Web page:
An article in the New Republic has kicked up a storm, calling the LEED-Platinum-rated Bank of America Tower in Manhattan "toxic." The article makes some good points about how developers have pulled the wool over the eyes of tenants and the public by (falsely) marketing LEED-rated buildings as energy misers.
A LEED rating does not equate with energy consumption or holistic energy efficiency. It never has and it likely never will. For a thoughtful article on BOA Tower's energy use, check out Nadav Malin's piece in Green Source, updated last September, called "On Target: Bank of America Tower's High Energy Use Aligns Closely with Design Predictions.
There is one statement in the New Republic article that I think is wrong: "The nonprofit U.S. Green Building Council (USGBC) unveiled LEED in 1998 as a way to measure a building’s environmental footprint."
From my understanding, LEED was all about market transformation, not environmental footprint measurement. It focused attention on sustainability, both in design and construction, but it is aspirational not measurable. It is not about building operations, though there may be some movement in that direction.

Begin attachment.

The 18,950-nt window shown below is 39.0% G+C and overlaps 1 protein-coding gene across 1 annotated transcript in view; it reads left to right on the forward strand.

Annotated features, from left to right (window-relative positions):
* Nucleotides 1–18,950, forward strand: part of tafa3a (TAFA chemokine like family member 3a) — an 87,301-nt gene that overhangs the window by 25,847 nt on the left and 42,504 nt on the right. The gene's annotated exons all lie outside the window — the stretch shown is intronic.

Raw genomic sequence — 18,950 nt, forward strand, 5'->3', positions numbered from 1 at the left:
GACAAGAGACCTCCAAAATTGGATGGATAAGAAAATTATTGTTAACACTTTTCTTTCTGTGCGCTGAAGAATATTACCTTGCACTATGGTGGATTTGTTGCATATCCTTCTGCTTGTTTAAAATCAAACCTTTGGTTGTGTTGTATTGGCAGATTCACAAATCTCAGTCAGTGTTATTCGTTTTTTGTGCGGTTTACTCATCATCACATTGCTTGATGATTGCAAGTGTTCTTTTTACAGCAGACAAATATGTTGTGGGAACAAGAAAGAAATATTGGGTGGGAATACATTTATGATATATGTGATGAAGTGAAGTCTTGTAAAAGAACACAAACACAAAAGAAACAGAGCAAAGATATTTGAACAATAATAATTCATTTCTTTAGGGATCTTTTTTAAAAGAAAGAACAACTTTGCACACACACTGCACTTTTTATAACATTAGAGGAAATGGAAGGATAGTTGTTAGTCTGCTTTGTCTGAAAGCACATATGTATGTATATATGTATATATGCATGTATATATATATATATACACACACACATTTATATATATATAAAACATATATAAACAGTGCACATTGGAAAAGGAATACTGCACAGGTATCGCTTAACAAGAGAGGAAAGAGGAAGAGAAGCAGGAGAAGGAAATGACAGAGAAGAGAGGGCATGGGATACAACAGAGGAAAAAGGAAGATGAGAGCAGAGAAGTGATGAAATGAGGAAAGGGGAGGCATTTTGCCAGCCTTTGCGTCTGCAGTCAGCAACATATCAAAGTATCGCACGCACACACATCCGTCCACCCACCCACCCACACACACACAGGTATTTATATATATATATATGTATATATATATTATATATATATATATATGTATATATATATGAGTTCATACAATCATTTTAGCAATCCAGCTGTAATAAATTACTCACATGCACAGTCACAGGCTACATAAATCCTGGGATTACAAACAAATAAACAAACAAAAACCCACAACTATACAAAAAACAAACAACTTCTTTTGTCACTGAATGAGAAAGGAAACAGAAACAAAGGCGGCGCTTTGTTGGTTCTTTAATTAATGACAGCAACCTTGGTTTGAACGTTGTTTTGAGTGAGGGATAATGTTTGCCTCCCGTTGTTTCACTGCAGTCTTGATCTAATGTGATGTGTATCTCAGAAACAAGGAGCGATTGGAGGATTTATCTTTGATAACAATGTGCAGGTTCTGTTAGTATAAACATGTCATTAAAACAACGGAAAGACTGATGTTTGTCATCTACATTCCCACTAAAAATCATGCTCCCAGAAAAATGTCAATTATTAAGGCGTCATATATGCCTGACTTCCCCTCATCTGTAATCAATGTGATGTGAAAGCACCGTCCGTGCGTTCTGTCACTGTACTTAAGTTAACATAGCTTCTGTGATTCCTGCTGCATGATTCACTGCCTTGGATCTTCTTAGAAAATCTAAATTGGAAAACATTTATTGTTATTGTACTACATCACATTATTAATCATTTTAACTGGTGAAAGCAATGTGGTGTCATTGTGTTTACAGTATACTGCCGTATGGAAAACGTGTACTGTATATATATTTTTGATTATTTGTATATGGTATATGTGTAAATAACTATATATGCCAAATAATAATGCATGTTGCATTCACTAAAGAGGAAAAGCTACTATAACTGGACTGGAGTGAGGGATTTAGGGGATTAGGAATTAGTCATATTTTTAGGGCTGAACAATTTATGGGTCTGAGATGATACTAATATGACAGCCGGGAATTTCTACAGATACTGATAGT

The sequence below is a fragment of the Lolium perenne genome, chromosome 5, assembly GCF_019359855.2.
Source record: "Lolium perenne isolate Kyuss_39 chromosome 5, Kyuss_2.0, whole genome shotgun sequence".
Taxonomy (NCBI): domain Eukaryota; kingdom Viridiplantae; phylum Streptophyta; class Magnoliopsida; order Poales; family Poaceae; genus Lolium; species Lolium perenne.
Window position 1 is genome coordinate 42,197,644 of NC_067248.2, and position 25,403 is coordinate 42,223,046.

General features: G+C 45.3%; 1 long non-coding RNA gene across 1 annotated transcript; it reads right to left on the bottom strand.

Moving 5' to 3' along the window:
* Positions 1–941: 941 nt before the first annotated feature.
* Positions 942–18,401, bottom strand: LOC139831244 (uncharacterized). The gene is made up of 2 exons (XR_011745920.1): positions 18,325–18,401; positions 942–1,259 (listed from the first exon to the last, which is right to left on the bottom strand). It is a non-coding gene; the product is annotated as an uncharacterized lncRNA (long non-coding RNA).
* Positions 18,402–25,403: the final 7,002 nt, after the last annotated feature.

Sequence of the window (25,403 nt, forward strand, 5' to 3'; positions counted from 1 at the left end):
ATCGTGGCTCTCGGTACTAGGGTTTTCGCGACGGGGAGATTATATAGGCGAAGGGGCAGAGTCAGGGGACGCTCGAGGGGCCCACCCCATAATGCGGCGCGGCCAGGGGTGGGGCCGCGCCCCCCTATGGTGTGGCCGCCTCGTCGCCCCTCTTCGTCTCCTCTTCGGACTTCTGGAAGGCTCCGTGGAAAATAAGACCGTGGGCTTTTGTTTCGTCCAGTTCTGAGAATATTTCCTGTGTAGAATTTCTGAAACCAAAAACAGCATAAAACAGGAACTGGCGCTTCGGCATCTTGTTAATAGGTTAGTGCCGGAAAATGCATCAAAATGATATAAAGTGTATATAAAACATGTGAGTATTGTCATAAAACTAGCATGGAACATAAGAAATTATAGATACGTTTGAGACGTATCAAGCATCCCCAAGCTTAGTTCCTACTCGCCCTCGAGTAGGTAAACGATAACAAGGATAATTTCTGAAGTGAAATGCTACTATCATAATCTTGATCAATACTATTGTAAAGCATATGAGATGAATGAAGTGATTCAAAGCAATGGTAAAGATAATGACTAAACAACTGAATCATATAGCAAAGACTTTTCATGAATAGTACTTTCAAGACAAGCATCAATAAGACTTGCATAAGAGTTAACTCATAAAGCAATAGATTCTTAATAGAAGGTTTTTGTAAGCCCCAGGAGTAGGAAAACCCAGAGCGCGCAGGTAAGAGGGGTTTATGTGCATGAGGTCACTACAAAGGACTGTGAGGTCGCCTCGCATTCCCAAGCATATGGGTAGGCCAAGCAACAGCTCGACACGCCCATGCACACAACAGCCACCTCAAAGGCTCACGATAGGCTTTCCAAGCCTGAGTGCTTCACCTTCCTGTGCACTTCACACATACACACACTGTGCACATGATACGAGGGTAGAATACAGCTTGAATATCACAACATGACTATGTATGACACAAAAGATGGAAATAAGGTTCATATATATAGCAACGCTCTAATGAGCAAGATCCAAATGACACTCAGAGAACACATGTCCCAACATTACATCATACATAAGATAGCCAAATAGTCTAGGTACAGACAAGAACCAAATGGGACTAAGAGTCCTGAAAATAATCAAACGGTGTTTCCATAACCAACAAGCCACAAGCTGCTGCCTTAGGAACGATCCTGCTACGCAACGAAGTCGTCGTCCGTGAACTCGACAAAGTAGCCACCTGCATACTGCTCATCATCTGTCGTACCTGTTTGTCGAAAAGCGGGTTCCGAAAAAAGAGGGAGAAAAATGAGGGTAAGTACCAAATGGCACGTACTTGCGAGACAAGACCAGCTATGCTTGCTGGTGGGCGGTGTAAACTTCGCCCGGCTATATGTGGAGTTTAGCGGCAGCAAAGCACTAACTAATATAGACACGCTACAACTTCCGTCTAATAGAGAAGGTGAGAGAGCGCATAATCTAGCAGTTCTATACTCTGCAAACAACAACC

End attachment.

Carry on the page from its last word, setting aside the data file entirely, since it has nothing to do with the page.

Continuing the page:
LEED is a point-based rating system. For example, a building gets credit if there are low-flush toilets. It doesn't forecast or track how many times the occupants flush those toilets. A building gets points for energy-efficient equipment. It doesn't track how the equipment is run or for how many hours in a day.
LEED points do not control plug loads. There is no way to track how many occupants plug in space heaters or computers or minifridges. It also doesn't track if the computers are left on all night or if the lights are left on.
The issue of predicted energy performance and actual performance is a hot one. ENR has written about how energy modeling does not align with energy consumption in "Big Usage Gaps Exist Between Building Energy Models and Performance. There are efforts to make the gap smaller, especially on the part of cities that are starting to require building owners to reduce energy consumption.
The U.S. Green Building Council set out to focus attention on green buildings some 20 years ago. They have succeeded on a global scale--likely beyond their wildest dreams. The whole idea was to introduce a voluntary rating system that would become popular because of free-market forces.
It is too bad that LEED is so misunderstood. In that sense, if the New Republic opens the eyes of the deceived-by-some-developers public and clarifies some general misunderstandings about LEED, then the article is serving a valuable purpose.